During the first months of the Islamic revolution, twenty-something caricaturists (otherwise known as cartoonists) were active in Iranian media. Unlike today, every day, week, and month, various works would be printed by them in different media, keeping their viewers informed, happy, and free from nameless fears. The spring of 1978 was a good opportunity to hold an exhibition of works by my peers, titled, “The first exhibition of visual humor artists”. I used the term “visual humor” instead of “caricature” in order to cover the great range of works and themes, but this was the first and last time when cartoonists from those years – with differing tastes and opinions – gathered together under one roof. Over the next few months, I collected original works from all except one or two of them. It became a unique, fiery collection covering the start of the revolution. A few of Tehran’s important galleries, refused to exhibit these for various reasons. But ultimately, without eliminating a single piece, an exhibition was held from October 16th to November 9th, 1978 at two of the main galleries of the Iran-America Association. The significance of this exhibition was not just in its revolutionary themes and historical collection; it was the independence of thought and unique creativity of every one of the artists whose work no longer required a signature, because it was the work of its creator.
I referred to the past in order to come to the present time, when there are more than a thousand cartoonists active in Iran, with good penmanship and excellent technique. But each time I attend the biennial caricature exhibition in Tehran, except for around twenty artists, I am unable to differentiate the work of my countrymen from those of international caricaturists – particularly eastern Europeans – if it weren’t for the labels next to the works. The exhibition is lacking a hundred “Bahman Rezaeis”.
Bahman Rezaei is not just a pioneer Iranian cartoonist. With his unique style that has no equal in the world – even among Eastern Europeans! – he is one of the established figures in the field. The most characteristic feature of his work, which even sets him apart from some of his peers, is its Iranian bite and flavor. Caricatures and cartoons are universal arts, but geographical determinism shapes its expression, tone, accent, and native and national identity. There are undoubtedly other Iranian cartoonists who have tried and succeeded in creating works with such characteristics. In the mid-1960s Ardeshir Mohasses’s attempts at creating caricatures based on Iranian miniatures was an auspicious move, which Kambiz Derambaksh later elevated with his black miniatures. Bahman Rezaei’s work, especially his most recent pieces, is also inspired by Iranian painting and based on the peculiar relations of Iranian society. He displays a kind of Iranian point of view, for example in the encounter of tradition with modernity, which produces a bitter laughter and a form of sarcasm.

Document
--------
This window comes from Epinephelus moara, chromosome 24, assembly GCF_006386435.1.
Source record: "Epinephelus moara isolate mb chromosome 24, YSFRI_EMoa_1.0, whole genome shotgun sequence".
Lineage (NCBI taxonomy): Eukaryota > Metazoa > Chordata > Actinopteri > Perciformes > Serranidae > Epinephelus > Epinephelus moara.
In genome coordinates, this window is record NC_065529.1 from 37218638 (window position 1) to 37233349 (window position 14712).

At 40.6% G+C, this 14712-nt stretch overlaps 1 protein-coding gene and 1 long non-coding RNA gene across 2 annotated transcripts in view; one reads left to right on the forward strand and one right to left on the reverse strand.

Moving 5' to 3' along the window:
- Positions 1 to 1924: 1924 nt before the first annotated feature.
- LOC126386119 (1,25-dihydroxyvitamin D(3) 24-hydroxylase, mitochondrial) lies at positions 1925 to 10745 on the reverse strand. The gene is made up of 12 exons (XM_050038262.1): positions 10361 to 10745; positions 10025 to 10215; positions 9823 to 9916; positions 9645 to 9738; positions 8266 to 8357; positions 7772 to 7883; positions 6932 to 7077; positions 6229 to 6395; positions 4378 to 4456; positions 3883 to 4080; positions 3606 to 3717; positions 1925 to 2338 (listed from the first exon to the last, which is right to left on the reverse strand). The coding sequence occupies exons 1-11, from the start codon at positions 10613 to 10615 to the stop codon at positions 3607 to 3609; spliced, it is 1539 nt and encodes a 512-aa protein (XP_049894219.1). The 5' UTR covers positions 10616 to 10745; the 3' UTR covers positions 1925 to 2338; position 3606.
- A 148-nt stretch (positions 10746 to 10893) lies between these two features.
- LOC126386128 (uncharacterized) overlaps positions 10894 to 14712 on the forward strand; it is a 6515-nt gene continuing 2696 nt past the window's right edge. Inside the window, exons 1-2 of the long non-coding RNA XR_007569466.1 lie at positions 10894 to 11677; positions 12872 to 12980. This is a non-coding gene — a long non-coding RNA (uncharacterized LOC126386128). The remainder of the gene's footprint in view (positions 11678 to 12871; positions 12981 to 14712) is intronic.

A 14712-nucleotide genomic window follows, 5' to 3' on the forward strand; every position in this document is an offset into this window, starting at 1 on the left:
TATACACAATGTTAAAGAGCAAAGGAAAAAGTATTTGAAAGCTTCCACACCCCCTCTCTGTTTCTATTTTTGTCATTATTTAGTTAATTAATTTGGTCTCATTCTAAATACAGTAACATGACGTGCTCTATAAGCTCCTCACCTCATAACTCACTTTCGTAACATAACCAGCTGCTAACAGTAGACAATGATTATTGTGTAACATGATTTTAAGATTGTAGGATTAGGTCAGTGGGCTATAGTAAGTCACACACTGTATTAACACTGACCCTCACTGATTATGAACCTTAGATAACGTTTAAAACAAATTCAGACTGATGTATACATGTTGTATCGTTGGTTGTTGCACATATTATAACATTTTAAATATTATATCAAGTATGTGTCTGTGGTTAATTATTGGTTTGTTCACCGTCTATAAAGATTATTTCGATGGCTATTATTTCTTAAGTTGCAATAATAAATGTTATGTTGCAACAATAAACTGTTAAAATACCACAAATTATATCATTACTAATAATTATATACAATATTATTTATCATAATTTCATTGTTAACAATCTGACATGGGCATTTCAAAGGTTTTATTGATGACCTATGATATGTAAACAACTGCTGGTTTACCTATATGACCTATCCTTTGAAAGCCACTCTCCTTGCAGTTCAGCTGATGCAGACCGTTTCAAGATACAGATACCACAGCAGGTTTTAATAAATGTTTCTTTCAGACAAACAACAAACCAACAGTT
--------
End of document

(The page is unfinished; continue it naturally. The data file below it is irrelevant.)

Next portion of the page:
This form of humor and sarcasm is not specific to Rezaei’s new works and experiences. A glance at his work from the 1960s to the 1980s shows that like many of his generation, and unlike Iranian caricaturists from the late 70s onwards, whose work addressed intellectuals and elites, Rezaei should be considered a “street” caricaturists, not in its common definition, but as someone who communicates with a wide range of people from all segments of society without creating unnecessary twists in his work. It goes without saying that these types of caricatures, that go against worn habits and miserable routines, and address the general public in plain form, are more effective than works that aim at the tip of the social pyramid with a philosophical, noble (and sometimes snobbish) attitude.
Most of Bahman Rezaei’s subjects over three decades have covered the problems and troubles of the petty middle class in the guise of double-faced craftsmen, shameless employees, professional policemen, and stylish, talkative women (and of course naughty children!). If a book of these works were to be printed, it could be placed alongside Jafar Shahri’s books on social history.
Since the early 1990s, Rezaei has created works with the same clarity of tone and vision as before, but set on a new context where he embarks on new experiences. The use of "Miniacature" as an illustrated history of Iranian national identity, as well as the use of signs and symbols from the Achaemenid era, and combining them with social symbols of the contemporary period in order to show individualistic anarchism and pervasive narcissism (and anything else you receive from these designs) is quite funny and shocking.
In his collection of "Miniacature", a Mercedes Benz has stopped in the middle of a historical landscape. Its arriviste and hedonistic driver invites the women woven into a carpet hanging on the wall to join him in a secluded area, to do as you can imagine. It is as if Rezaei has illustrated a new chapter in history.
Bahman Rezaei’s style is indeed reminiscent of the simple and playful world of the inner-child.